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Edible Compound Mimics Insulin
A compound extracted from a tropical fungus works like insulin when
fed to mice, and it may be developed into an oral diabetes drug.
Altered buckyballs go straight to bone
Molecules of carbon known as buckyballs, being designed to encapsulate
and deliver drugs, can directly target diseased tissues.
Pollutant waits to smite salmon
Freshwater exposure to estrogen-mimicking pollutants may leave young,
migratory fish unable to adapt to life at sea.
Dam the bacteria, drugs and vaccines ahead
A protein called Dam (DNA adenine methylase) helps make bacteria virulent,
a finding that may lead to new antibiotics and vaccines.
Seattle's soft spot boosts power of quakes
The soft sediment underlying Seattle can amplify shaking during earthquakes,
which can arise from a still-active fault there.
Land mines may set off little buzzers
Honeybees that pick up explosive residues while foraging may serve as
a new way to locate hidden land mines.
Fossil may expose humanity's hybrid
The 24,500-year-old skeleton of a young child, discovered in Portugal
last November, may be evidence of prehistoric interbreeding between
Neandertals and Homo sapiens.
Knotting weakens a polymer molecule
Computer simulations reveal that, like a tightly knotted rope, a knotted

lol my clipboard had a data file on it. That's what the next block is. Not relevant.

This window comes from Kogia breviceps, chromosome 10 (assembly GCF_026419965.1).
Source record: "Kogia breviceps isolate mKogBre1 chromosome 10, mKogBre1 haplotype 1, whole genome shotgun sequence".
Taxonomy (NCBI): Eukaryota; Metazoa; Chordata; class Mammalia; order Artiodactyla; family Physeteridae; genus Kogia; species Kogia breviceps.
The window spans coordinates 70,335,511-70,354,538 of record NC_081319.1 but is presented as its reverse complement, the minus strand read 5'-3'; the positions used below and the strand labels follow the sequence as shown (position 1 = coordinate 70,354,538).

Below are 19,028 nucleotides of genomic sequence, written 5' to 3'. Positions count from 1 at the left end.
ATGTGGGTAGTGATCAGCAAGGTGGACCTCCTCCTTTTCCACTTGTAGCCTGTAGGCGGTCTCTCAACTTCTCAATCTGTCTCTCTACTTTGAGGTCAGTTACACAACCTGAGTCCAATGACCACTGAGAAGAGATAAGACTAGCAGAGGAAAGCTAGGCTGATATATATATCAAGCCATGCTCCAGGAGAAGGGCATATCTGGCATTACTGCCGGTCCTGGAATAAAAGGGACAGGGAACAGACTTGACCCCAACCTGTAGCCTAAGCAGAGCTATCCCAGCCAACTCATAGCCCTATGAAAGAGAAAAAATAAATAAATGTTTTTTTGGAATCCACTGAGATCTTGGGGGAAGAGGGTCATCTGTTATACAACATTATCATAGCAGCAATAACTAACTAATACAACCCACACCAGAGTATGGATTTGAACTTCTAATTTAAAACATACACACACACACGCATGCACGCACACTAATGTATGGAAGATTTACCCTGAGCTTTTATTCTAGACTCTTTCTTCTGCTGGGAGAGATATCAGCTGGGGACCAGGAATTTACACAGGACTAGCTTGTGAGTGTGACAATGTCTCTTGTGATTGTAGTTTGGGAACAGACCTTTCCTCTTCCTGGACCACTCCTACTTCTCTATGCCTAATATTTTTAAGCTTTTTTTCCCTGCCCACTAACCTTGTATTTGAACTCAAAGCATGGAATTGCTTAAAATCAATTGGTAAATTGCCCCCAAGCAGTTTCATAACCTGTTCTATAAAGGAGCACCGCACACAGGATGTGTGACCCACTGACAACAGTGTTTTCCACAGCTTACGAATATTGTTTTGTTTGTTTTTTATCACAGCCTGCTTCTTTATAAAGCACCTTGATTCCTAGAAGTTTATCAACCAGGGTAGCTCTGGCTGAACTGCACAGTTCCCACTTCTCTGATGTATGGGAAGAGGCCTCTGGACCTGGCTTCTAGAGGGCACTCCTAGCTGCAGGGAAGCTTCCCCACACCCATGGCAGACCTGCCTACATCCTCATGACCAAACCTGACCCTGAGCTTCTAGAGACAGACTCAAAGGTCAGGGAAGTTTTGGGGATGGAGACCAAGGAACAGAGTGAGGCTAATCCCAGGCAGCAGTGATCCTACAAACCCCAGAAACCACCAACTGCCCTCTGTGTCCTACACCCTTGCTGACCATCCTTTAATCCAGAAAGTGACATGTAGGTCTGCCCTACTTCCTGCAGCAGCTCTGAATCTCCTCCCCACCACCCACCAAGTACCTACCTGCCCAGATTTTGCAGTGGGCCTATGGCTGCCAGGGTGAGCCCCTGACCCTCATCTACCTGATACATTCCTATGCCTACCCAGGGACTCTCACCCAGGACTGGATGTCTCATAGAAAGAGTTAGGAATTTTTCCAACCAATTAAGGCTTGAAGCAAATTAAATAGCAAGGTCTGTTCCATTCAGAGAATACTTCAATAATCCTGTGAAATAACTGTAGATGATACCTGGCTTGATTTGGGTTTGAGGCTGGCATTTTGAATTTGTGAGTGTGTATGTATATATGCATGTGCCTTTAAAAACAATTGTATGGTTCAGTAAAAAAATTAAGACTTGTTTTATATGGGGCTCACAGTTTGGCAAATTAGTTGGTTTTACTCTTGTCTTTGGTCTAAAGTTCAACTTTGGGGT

polymer molecule is weakest and most likely to break next to the knot.
Ready, Aim, Squirt
With atom lasers, physicists seek better measurements and new
ways to manipulate matter
New atom lasers that shoot instead of drip may help scientists gain
unprecedented control of atom flows, build more precise measuring instruments,
and develop more effective ways of fabricating nanometer-scale structures.
Spider Solidarity Forever
Social spiders create the communes of the arachnid world
By banding together in large colonies, social spider species defy traditional
Most cancers less common, less deadly
The incidence and death rates of most cancers declined steadily between
1990 and 1996.
Portrait of the artery as a motivator
People who often viewed an image of one of their arteries were more
likely to reduce their risk factors for heart disease than those who
saw such an image just once.
Looking beyond the Melissa virus
Exploiting a vulnerability of small computer programs called macros,
the computer virus known as Melissa was notable for the extraordinary
speed with which it spread throughout the world.
Developing digital fluency
A national report recommends steps to help college students learn how
computers work and master basic technologies for information processing,
communication, and problem solving.
Electrons hop; current and heat drop
A novel digital circuit that moves only two electrons discards transistors
in favor of voltage-sensing units for processing bits.